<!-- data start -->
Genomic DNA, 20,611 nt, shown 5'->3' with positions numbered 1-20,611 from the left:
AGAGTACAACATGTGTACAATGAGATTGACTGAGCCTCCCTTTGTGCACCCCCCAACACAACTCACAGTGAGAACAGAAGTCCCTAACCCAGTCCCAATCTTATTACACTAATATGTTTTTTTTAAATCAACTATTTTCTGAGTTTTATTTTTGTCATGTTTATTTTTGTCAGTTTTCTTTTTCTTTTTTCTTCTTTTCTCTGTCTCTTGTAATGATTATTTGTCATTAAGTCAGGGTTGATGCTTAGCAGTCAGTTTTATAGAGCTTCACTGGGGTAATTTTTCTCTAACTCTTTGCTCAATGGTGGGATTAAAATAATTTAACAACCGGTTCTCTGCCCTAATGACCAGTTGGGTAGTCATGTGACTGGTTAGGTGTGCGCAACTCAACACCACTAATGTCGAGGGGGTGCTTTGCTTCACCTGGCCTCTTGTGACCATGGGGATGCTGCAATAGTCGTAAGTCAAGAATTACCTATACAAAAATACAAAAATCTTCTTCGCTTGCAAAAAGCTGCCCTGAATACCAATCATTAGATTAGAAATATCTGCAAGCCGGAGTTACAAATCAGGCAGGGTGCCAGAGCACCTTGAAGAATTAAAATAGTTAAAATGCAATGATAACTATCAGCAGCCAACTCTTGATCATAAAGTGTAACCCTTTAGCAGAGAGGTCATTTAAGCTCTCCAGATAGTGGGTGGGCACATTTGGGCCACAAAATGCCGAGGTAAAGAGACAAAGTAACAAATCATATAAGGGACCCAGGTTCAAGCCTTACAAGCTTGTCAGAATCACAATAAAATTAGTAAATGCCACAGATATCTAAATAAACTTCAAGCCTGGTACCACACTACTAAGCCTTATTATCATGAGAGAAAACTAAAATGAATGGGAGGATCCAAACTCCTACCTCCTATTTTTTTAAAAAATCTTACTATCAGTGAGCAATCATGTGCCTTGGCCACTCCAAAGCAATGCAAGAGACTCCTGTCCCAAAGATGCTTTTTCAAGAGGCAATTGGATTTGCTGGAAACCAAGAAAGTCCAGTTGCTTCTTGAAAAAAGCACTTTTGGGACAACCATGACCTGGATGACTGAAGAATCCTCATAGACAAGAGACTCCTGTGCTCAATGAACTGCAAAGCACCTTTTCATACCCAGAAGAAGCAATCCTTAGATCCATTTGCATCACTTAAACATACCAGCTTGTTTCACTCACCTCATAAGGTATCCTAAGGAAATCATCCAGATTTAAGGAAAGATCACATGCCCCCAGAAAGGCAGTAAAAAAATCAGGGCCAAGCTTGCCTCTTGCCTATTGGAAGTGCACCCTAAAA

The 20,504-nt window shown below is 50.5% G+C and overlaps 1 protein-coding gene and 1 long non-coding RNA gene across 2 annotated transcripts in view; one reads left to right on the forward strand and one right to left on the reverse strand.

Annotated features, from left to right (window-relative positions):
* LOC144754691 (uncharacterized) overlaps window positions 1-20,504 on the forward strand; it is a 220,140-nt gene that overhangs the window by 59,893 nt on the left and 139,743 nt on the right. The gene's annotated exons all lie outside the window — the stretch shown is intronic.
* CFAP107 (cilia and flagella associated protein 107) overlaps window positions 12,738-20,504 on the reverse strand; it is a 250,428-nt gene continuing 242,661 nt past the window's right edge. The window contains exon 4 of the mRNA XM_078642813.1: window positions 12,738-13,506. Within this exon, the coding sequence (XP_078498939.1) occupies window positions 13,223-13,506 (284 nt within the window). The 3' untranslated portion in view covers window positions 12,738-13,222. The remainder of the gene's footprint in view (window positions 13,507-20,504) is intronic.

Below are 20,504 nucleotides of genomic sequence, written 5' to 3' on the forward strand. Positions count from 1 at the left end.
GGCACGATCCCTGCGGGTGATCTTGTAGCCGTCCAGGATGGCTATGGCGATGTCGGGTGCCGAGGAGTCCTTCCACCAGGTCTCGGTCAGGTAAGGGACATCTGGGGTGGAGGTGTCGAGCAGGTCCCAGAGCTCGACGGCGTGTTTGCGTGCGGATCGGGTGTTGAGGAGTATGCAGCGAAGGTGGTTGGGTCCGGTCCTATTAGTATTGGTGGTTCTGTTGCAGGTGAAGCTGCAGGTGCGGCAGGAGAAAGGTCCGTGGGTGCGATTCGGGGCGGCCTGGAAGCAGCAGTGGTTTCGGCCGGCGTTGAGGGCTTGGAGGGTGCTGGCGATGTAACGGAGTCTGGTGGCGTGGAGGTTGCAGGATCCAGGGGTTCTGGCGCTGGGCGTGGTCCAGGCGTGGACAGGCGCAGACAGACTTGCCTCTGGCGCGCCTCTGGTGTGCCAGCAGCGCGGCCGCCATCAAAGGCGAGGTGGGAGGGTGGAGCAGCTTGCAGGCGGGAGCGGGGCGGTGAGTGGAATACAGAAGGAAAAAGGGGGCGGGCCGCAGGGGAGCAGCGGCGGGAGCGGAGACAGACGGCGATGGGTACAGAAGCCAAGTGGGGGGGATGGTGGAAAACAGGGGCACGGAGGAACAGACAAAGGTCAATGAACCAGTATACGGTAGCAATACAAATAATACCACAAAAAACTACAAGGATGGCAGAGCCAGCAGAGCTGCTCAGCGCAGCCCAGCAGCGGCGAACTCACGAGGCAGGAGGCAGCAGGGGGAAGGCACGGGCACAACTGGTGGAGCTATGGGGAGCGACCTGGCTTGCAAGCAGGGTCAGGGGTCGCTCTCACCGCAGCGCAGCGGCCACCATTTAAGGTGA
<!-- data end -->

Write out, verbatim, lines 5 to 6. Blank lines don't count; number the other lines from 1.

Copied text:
* LOC144754691 (uncharacterized) overlaps window positions 1-20,504 on the forward strand; it is a 220,140-nt gene that overhangs the window by 59,893 nt on the left and 139,743 nt on the right. The gene's annotated exons all lie outside the window — the stretch shown is intronic.
* CFAP107 (cilia and flagella associated protein 107) overlaps window positions 12,738-20,504 on the reverse strand; it is a 250,428-nt gene continuing 242,661 nt past the window's right edge. The window contains exon 4 of the mRNA XM_078642813.1: window positions 12,738-13,506. Within this exon, the coding sequence (XP_078498939.1) occupies window positions 13,223-13,506 (284 nt within the window). The 3' untranslated portion in view covers window positions 12,738-13,222. The remainder of the gene's footprint in view (window positions 13,507-20,504) is intronic.